Donna Farrell, executive director of the World Meeting of the Families, described Pope Francis as comforting during today’s press conference on public transportation options when the Holy Father visits on September 26th and 27th.
After listening to officials describe the massive transit disruptions, unprecedented crowds and complicated logistics appurtenant to the Papal Visit, Philadelphia may need all the comfort His Holiness can provide.
“This will be the largest event in the City of Philadelphia in modern history,” said Mayor Michael Nutter.
Emphasizing that today was just the first of numerous announcements and conferences in preparation for the Papal Visit, Mayor Michael Nutter focused on one unmistakable theme: getting around when the Pope’s in town will be tough.
Public transportation and charter buses alike will likely drop passengers off long distances from the Benjamin Franklin Parkway, where Pope Francis will celebrate a Mass from the Art Museum steps.
Nutter warned travelers and residents alike to “be prepared to walk at least a few miles or more.”
“Private vehicles will really not be a viable option,” Nutter added. Travelers can expect numerous roads and highways to be closed during the Papal visit, and gridlock on those remaining open.
This isn’t the first time Philadelphia has played host to a Pope: John Paul II visited in 1979, drawing an estimated 1.2 to 2 million visitors to the city. Catholics lined Broad Street just to catch a glimpse of the Polish Pontiff, and 400,000 crammed Logan Square for a Mass at the Cathedral Basilica of Saints Peter and Paul.
Mayor Nutter said that the city expects a similar influx of one to two million when Pope Francis arrives.
But John Paul II’s 1979 trip wasn’t limited to just Philadelphia. In addition to the Logan Square Mass, John Paul II celebrated Masses in Yankee and Shea Stadiums in New York City and at Grant Park in Chicago. He also made stops in Boston, Washington, D.C., and Des Moines, Iowa.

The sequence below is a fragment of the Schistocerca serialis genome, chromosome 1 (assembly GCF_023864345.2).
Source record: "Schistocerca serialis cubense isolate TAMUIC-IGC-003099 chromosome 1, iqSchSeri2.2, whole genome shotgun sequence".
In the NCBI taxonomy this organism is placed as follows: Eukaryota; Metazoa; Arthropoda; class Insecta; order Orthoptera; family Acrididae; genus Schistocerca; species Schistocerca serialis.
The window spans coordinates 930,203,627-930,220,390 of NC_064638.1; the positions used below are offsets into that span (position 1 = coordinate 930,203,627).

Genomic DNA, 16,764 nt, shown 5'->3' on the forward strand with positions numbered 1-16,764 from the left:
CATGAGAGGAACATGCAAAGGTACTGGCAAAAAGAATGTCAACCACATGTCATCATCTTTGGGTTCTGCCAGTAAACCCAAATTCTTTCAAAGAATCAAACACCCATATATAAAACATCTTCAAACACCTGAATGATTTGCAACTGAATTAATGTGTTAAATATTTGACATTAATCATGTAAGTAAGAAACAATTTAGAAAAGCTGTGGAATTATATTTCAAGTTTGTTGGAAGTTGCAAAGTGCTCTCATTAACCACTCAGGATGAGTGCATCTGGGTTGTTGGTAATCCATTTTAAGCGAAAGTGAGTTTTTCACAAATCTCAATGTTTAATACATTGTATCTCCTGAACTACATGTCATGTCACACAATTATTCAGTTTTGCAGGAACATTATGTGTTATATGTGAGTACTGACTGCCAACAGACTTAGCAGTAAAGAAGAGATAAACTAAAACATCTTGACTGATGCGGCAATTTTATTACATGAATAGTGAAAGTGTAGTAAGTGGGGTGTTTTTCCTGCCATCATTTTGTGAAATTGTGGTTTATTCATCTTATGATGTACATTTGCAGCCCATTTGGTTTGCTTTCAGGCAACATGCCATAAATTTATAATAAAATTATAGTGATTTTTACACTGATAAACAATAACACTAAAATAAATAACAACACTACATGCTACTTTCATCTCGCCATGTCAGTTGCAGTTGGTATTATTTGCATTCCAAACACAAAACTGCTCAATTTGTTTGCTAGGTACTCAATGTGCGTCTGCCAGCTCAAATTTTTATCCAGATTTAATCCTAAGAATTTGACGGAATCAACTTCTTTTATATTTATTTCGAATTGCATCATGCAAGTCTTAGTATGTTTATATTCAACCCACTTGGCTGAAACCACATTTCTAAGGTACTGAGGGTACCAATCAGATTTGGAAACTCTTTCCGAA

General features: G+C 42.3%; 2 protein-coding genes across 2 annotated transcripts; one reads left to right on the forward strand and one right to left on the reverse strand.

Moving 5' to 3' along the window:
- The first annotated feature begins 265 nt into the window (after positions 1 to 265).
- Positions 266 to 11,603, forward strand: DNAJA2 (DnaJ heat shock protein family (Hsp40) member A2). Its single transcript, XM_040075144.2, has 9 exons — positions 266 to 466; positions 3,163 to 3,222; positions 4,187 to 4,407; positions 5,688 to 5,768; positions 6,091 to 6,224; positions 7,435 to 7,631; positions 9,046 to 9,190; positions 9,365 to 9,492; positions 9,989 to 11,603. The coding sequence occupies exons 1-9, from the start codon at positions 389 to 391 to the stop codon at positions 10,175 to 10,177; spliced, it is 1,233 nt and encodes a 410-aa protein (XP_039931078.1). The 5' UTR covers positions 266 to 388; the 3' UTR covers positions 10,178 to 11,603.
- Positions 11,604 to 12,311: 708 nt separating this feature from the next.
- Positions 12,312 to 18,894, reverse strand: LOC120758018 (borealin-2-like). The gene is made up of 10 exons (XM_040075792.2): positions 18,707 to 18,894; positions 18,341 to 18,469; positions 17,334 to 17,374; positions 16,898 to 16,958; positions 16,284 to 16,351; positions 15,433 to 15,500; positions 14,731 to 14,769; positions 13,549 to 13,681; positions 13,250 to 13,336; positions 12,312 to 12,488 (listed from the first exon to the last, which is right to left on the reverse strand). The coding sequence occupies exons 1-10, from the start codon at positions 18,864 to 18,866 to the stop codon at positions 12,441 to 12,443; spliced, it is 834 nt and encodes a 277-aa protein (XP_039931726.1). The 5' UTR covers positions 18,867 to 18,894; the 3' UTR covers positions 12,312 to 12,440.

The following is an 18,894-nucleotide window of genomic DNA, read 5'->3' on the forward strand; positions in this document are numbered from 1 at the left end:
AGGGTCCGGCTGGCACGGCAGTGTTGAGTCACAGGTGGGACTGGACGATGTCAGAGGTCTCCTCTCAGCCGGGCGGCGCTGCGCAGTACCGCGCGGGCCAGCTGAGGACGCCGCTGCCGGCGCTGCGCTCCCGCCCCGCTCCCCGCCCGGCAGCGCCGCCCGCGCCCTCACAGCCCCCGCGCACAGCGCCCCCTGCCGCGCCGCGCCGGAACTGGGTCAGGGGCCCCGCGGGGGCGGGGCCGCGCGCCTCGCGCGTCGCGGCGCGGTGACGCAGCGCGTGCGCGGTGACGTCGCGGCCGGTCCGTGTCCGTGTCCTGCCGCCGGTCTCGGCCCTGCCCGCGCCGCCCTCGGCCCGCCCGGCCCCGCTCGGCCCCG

Francis is currently scheduled to make just one major public appearance: Philadelphia. Earlier in the week he will visit Washington to address a joint session of Congress, and then New York to speak before the United Nations General Assembly. Unless the schedule changes, Philadelphia will be the only chance for the American public to see the first Jesuit Pope.
Pope Saint John Paul II, who was extremely popular, frequently set records for large crowds when he visited cities across the globe, drawing crowds of around 1 million in Rio De Janeiro and 4-5 million in Manila.
Pope Francis has consistently smashed those records since his election. A crowd of 3 million flooded Rio and 6 million overwhelmed Manila, causing Philippine authorities to require the police there to wear adult diapers due to the lack of toilets.
If Philadelphia follows this global trend, it could mean that the city’s population will temporarily triple, rather than merely double, over the Papal Visit weekend.
When asked about the risks of underestimating the crowds, Mayor Nutter acknowledged that, “there is no specific, scientific, documentable way to find out today… how many people will show up. It’s all an estimate.”
He added that regardless of whether the one million or three million show up, Philadelphia’s transportation systems will hit their maximum capacity, meaning residents should start making alternative commute arrangements now.